Today we’d like to introduce you to Ashley Boyle.
Hi Ashley, so excited to have you with us today. What can you tell us about your story?
I’ve always considered myself an introvert yet I’ve always had a passion for people. I’ve always felt a strong interest and desire to connect whether it’s with someone I know, someone I’ve briefly met, or someone I pass on the street. But feeling introverted and wanting to connect is such a juxtaposition. Being more of an observer, it was inspiring when I’d witness two strangers strike up a conversation, connect, and visibly appear to feel joy and uplifted by the interaction. I loved to see it. In 2015 I went to Zimbabwe for a volunteer program and I was surrounded by people from all over the world; different ages, cultures, and backgrounds. I felt a connection with everyone, even if it was unspoken, and I appreciated every one of them, but they didn’t know it. So on my last day, I wrote cards to let people know what they meant to me. I also left there with a beaded bracelet that said Kufara, which means ‘happy’ in Shona, the native language. That trip taught me the importance of these people in our lives; those who impact us for the better even if it’s with a single word or small action. And the people and moments that make us happy should be celebrated. With that, I knew I wanted to create something that could not only be a symbol for connection but a vehicle for it as well. I wanted a way to recognize good people, show gratitude with something tangible, and also have the time and space, if needed, to thank them in a more personal way. I wanted to provide an opportunity for someone to express something they, otherwise, might not have said. Maybe they didn’t have the time, felt too shy, couldn’t find the words, or maybe they just needed a reason to do so. The more that we can take the time to metaphorically bookmark these people and the meaningful things that they do, the better off we all are for it. So that’s how my journey to start Kufara began. The rest was all business.
I’m sure you wouldn’t say it’s been obstacle free, but so far would you say the journey have been a fairly smooth road?
There were definitely struggles. When I finally launched Kufara, after spending 5+ years of weekends in coffee shops workshopping the idea, I said, “if I knew from the beginning how much work this was going to take, I probably wouldn’t have done it.” Yet I couldn’t be happier and more proud that I did. The hardest part was just continuing to push forward and believing that I could do it. Some days I felt like I was on the right track and other days I was filled with doubt and fear. It’s tough to put something meaningful and personal out into the world. It was a lot of ongoing research and learning about business, eCommerce, and software. A lot of hoping I was making the right decisions – and I continue to wonder that every day – and making sacrifices wherever I could in order to see it through. As much as I wanted to be a perfectionist and worry about every single little detail – because I definitely did – I realized not everything’s going to be 100% perfect when you start out and that’s okay. I can continue to learn as I go, but I wouldn’t be able to do that if I didn’t put it out there.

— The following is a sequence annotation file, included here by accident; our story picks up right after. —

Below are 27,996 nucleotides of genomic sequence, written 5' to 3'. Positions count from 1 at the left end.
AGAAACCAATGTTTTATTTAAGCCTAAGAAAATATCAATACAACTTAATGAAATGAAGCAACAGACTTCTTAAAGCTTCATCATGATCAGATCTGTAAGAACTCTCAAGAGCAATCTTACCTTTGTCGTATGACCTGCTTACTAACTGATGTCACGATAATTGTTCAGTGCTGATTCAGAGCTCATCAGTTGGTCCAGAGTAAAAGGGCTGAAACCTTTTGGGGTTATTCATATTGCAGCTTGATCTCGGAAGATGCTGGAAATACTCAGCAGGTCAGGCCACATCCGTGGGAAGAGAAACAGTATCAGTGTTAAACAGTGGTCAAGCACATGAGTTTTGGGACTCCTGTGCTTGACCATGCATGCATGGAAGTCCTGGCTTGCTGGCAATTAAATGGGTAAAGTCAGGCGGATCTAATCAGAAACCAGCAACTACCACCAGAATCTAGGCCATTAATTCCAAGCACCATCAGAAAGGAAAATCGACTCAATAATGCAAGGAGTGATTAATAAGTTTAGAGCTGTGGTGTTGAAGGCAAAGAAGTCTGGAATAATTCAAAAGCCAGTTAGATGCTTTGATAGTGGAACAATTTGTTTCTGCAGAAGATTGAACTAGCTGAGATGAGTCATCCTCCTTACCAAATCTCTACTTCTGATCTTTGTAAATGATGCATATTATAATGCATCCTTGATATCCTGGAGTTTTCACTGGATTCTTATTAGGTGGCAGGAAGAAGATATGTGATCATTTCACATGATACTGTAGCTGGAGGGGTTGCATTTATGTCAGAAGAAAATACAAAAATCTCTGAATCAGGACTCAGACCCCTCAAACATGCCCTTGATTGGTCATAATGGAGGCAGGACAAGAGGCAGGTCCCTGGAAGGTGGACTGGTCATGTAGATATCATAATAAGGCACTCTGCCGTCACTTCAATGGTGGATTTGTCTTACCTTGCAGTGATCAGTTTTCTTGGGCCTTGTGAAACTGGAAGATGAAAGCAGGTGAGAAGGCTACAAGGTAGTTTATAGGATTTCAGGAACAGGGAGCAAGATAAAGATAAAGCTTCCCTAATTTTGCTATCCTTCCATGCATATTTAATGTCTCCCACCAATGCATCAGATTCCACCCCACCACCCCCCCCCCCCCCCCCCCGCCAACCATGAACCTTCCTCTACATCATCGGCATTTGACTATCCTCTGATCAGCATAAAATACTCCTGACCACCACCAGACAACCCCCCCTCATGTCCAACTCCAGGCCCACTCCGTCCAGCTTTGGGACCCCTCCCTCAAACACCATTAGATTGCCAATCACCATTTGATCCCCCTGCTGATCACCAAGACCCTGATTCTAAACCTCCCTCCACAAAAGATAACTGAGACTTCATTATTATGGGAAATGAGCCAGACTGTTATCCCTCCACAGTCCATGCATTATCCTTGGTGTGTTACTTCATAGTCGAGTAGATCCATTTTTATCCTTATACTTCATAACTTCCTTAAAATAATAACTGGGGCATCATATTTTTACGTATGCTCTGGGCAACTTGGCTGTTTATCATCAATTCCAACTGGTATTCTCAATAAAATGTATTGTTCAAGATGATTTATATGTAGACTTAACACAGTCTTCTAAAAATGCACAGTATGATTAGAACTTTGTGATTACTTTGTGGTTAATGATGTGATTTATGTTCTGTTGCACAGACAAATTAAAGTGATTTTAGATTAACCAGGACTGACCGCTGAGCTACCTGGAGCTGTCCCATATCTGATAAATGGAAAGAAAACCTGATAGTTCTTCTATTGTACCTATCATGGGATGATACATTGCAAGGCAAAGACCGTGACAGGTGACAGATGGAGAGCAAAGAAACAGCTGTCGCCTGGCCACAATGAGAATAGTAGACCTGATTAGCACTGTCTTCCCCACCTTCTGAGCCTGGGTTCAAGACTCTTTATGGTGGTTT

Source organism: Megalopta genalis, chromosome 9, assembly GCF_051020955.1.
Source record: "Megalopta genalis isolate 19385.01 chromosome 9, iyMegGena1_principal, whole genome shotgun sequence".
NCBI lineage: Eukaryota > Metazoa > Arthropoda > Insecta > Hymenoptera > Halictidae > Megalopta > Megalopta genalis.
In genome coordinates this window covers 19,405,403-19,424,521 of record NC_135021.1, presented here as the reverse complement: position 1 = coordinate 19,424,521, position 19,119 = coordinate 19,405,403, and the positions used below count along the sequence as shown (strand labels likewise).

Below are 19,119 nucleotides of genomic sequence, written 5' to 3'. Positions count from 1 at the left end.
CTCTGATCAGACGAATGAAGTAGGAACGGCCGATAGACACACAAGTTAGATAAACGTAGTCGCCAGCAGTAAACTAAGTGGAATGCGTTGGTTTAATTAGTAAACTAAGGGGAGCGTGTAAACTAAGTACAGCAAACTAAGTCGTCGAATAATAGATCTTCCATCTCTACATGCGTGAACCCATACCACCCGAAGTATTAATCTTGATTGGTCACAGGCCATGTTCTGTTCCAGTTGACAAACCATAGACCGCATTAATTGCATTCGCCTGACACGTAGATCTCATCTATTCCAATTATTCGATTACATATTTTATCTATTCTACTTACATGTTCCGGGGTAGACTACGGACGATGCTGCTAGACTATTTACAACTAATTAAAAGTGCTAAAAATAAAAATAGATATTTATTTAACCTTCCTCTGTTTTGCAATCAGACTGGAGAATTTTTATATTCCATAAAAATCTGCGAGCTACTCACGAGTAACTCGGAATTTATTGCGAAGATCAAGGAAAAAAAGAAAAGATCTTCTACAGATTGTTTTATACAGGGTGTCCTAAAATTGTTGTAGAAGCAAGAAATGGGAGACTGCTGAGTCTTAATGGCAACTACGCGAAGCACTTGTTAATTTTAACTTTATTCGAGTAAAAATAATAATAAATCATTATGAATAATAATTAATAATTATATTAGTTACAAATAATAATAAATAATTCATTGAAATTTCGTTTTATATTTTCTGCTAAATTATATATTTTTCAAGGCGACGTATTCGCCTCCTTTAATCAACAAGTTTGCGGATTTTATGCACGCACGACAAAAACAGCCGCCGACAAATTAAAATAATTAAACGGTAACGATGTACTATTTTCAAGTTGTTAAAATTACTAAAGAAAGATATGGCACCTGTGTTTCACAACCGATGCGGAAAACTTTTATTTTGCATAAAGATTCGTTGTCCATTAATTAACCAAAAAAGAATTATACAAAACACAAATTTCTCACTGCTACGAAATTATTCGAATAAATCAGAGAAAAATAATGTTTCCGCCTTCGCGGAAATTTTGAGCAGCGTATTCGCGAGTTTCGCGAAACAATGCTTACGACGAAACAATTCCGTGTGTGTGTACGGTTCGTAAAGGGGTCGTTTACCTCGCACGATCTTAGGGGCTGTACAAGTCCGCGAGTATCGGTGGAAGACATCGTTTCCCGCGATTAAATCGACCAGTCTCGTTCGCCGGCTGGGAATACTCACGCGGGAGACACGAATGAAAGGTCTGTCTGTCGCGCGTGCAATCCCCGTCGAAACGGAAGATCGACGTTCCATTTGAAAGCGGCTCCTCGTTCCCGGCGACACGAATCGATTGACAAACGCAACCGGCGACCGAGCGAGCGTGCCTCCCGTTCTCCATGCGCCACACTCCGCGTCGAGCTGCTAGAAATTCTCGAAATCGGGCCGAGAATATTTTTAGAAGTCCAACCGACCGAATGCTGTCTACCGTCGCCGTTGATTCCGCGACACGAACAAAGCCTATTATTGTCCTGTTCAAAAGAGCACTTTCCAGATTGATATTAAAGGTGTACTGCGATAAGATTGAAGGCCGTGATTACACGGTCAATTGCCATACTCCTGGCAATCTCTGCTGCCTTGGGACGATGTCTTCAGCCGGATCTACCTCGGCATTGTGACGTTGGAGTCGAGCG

Thanks for sharing that. So, maybe next you can tell us a bit more about your business?
Kufara’s known for its bracelets. They provide a simple, tangible way to experience authentic connection through the act of giving. And the focus is on connection, giving, and kindness, because neurobiologically we’re wired to connect, it feels good to give, and kindness makes us happy. The Artifact Bracelets are stainless steel, unisex, adjustable, and made to be given. Also, $2 of each one goes to a charity that you select. When you get a bracelet you’ll notice an ID number on the back and you’ll register that number to your account. Then, you can recognize or appreciate someone by giving them your bracelet. You’ll log in, post your story to let them know how they impacted you, and they’ll get to access what you wrote by using the ID number. It’s built to be cyclical, so the receiver of the bracelet can now pay it forward as well. Every time it’s passed on you’ll be notified of the people and stories it’s a part of. This way it gives you something to not only look back on but also look forward to. It’s cool to see how people have used the bracelets and incorporated them into their lives. They’ve been used to appreciate teachers, nurses, strangers, best friends, and family members. They’ve also been distributed on group vacations and in classrooms as a way to encourage people to make a *new* connection within that environment. Everything can be found at kufara.com and I’m arms-wide-open to any questions, feedback, or suggestions at firstname.lastname@example.org or on Instagram @itsKufara.
Are there any books, apps, podcasts or blogs that help you do your best?
In regards to starting or running a small business, the small business development center has been a great resource, and they’re in every county in the country. In life, I’d say any book by Malcolm Gladwell or the Impact Theory podcast. I love learning about human nature, the brain, how we’re wired, and why we act the way that we do.
- Artifact Bracelet – $19
- Artifact Bracelet 2-pack – $35
- Website: https://kufara.com/
- Instagram: https://www.instagram.com/itskufara/
- Facebook: https://www.facebook.com/itskufara/